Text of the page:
By Peek, Robin
Information Today , Vol. 21, No. 4
Embargoes--Laws, Regulations and Rules
Scholarly Publishing--Laws, Regulations and Rules
United States. Department of the Treasury. Office of Foreign Assets Control--Laws, regulations and rules
Association of American Publishers--Beliefs, opinions and attitudes
American Chemical Society--Beliefs, opinions and attitudes
Institute of Electrical and Electronics Engineers--Political activity
Editing. At first glance, it's such a simple thing. However, the U.S. Office of Foreign Assets Control's (OFAC) position on the importation and exportation of "information materials" has made editing a complicated, even illegal, act. In my December 2003 column, I outlined OFAC's rulings on the process of editing papers from such countries as Iran. Recent developments warrant an update on this particularly important matter for publishers.
OFAC has ruled that while publishing works from embargoed countries is legal, processing an editorial work, including peer review, is not. In response, the Association of American Publishers (AAP) said, "U.S. scholars and publishers ... are confronting a serious threat to their First Amendment rights to select, process, and publish information materials from all over the world." On Jan. 24, AAP released a legal analysis of OFAC activities in which Allan Adler and Marc Brodsky argue that the "world looks to the U.S. and its publishers as the chief facilitators and defenders of the free flow of information and ideas."
According to the AAP legal analysis, central to the debate are the interpretive rulings made by OFAC to implement trade embargoes that were ordered by President Bush pursuant to the International Emergency Economic Powers Act (IEEPA). These rulings specifically dealt with OFAC's regulations for Iran, but they are being applied to all embargoed countries, including Cuba and Sudan. AAP contends that OFAC is interpreting the clause "restricting the importation and exportation of informational materials" in ways that are contrary to the language and intent of the relevant Executive Orders and, more importantly, contrary to the legislation that authorizes and prescribes the permissible scope of such embargoes.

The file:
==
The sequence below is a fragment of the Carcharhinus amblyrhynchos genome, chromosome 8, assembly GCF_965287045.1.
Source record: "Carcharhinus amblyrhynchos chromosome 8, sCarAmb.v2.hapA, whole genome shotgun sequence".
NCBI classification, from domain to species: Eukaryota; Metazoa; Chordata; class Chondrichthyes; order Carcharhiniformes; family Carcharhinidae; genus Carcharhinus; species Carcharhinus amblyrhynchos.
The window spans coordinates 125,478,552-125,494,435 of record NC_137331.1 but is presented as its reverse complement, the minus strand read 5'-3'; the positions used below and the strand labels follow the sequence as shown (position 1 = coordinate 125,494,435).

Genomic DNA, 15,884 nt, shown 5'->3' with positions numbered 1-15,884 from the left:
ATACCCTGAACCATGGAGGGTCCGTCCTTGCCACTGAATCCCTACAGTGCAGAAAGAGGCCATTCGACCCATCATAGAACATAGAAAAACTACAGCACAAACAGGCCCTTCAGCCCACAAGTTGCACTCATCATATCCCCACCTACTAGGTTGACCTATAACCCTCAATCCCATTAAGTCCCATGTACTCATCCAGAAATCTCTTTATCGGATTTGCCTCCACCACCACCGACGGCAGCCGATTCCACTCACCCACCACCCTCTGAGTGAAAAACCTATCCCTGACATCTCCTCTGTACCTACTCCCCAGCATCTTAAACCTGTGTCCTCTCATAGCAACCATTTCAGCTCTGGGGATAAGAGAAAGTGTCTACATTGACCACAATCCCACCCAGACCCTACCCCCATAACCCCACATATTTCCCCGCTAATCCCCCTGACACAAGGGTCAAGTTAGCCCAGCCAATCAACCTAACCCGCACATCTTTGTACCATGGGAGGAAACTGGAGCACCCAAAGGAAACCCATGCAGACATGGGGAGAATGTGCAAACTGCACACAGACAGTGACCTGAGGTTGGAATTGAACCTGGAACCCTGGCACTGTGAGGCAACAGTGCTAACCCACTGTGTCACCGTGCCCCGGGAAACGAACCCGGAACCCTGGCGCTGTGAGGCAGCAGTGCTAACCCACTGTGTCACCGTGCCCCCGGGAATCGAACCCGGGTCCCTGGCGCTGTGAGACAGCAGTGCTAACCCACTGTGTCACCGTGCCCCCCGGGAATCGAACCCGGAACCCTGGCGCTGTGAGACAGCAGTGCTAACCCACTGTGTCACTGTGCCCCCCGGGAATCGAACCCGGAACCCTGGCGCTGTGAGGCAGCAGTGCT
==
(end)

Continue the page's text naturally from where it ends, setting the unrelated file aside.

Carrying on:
IEEE has been at the center of this storm for 2 years. For its compliance with OFAC, the organization has found itself under increasing scrutiny from its own membership and from other professional societies. Almost 3,000 IEEE members recently signed an online petition that says, "Your decision to ban any form of publication, participation, and contribution by Cuban, Iranian, Libyan, and Sudanese professors and students is a source of disrespect to all of those from these countries who contribute to your standards and publications as well as the whole academic community in general and all electrical and electronics engineers around the world."
IEEE responded to this petition in February, arguing that it was working with other professional societies on this matter and had initiated a meeting with OFAC and publishers to resolve these issues. IEEE president Arthur Winston urged the petition signers to redirect their efforts to regulators in the U.S. government who "as yet have shown us that they have a full appreciation of the unintended consequences of these rules and regulations on millions of technical professionals and businesses worldwide."
The invitation-only IEEE/OFAC meeting took place Feb. 9 in Washington, D.C. Sixty representatives from 30 not-for-profit and commercial scholarly publishers attended. In his opening remarks, Winston said: "Today, the OFAC restrictions raise many important issues about academic freedom. …